The Don’t Ask, Dont’ Tell Compromise Already Meets GOP Demands And Concerns

Despite initially saying that he would re-consider the military’s Don’t Ask, Dont’ Tell (DADT) policy if military leaders suggested that it was ineffective, Sen. John McCain (R-AZ) — who is in a tight primary with conservative challenger JD Hayworth — reacted negatively to last night’s compromise to repeal DADT. McCain told a local radio station that “he welcomed a review of the military’s prohibition on openly gay and lesbian servicemembers,” but said that Democrats are “going to try to jam that through without even trying to figure out what the impact on battle effectiveness would be.”

Sen. Scott Brown (R-MA), who was considered as a swing vote by repeal advocates, issued a similar statement suggesting that repealing the policy is “premature”:

BROWN: It would be premature to act on a repeal of the ‘Don’t Ask, Don’t Tell’ law at this time. The Pentagon is still in the midst of its study of the matter, and its report is due in December…. I believe we have a responsibility to the men and women of our armed forces to be thorough in our consideration of this issue and take their opinions seriously. I am keeping an open mind, but I do not support moving ahead until I am able to finish my review, the Pentagon completes its study, and we can be assured that a new policy can be implemented without jeopardizing the mission of our military.

But the Republican opposition is peculiar, since the compromise struck between the White House, Congress, and repeal advocates already meets their demands. Under the agreement, lawmakers will attach repeal legislation to this year’s defense authorization measure, but delay implementation until the Pentagon completes its review and President Obama and military officials certify that the repeal is “consistent with the military’s standards of readiness, effectiveness, unit cohesion and recruitment and retention.” As the text of the amendment states, “Section 654 of title 10, United States Code, shall remain in effect [the DADT seciont] until such time that all of the requirements and certifications required by subsection (b) are met. If these requirements and certifications are not met, section 654 of title 10, United States Code, shall remain in effect.”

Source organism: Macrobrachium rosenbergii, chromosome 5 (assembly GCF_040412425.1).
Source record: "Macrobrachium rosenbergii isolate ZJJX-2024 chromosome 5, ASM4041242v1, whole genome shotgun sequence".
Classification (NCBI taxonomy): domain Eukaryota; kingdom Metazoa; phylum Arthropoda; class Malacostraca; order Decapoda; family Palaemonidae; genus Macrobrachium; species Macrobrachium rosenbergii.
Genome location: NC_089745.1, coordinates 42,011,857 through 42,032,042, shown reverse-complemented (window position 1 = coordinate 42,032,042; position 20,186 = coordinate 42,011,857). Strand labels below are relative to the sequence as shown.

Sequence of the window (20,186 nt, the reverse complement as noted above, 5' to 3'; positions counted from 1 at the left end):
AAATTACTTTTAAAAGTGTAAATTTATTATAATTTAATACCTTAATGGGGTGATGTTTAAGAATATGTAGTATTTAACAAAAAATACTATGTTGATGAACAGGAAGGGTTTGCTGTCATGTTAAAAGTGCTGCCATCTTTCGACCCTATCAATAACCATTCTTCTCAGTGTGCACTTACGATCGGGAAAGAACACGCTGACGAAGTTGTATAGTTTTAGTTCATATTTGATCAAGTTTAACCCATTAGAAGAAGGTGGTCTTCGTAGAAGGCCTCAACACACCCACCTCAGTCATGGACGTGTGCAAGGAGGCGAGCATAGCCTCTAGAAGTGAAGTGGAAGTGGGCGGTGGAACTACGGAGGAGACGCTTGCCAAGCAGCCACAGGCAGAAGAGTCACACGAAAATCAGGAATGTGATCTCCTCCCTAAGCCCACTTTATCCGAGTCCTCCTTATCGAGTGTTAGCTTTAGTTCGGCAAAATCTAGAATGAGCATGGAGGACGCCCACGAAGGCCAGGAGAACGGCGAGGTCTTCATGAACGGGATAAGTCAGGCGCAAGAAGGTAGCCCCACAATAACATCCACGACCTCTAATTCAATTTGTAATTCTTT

Secretary of Defense Robert Gates — who shares the GOP’s concerns and has largely insisted that the Pentagon’s review must precede Congressional action — issued a statement in support of the compromise. “Secretary Gates continues to believe that ideally the DOD review should be completed before there is any legislation to repeal the Don’t Ask Don’t Tell law,” Gates’ spokesman Geoff Morrell emailed journalists this morning. “With Congress having indicated that is not possible, the Secretary can accept the language in the proposed amendment,” he said.

On Thursday, the Senate Armed Services Committee will vote on an amendment to the Defense Authorization bill, sponsored by Senator Lieberman (I-CT) and supported by Chairman Levin (D-MI) to repeal DADT and Rep. Patrick Murphy (D-PA) — the lead sponsor of repeal in the House — will offer an identical amendment to the House’s Defense Authorization bill on the floor. And while Murphy has said that “We have the votes to get this done,” Levin has remained cautiously optimistic about the amendment’s prospects in the Senate Armed Services Committee. Fifteen votes are needed to attach the amendment and advocates are still lobbying Sens. Webb, Byrd, and Bill Nelson. A spokesman for Sen. Susan Collins (R-ME) has told Fox News that “she would probably support the efforts” “to push for the measure.”

If the amendment passes in committee, it would require 60 votes to strip repeal from the bill during floor debate.The Defense Authorization bill is expected to pass both Houses and be signed by the President by late summer or early fall.


The Washington Blade is reporting that Sen. Bill Nelson (D-FL) will support the DADT compromise. A recent survey of Nelson’s constituents found that “69% of Florida voters support allowing gay men and lesbians to serve in the military, while just 21% oppose allowing gays to serve.”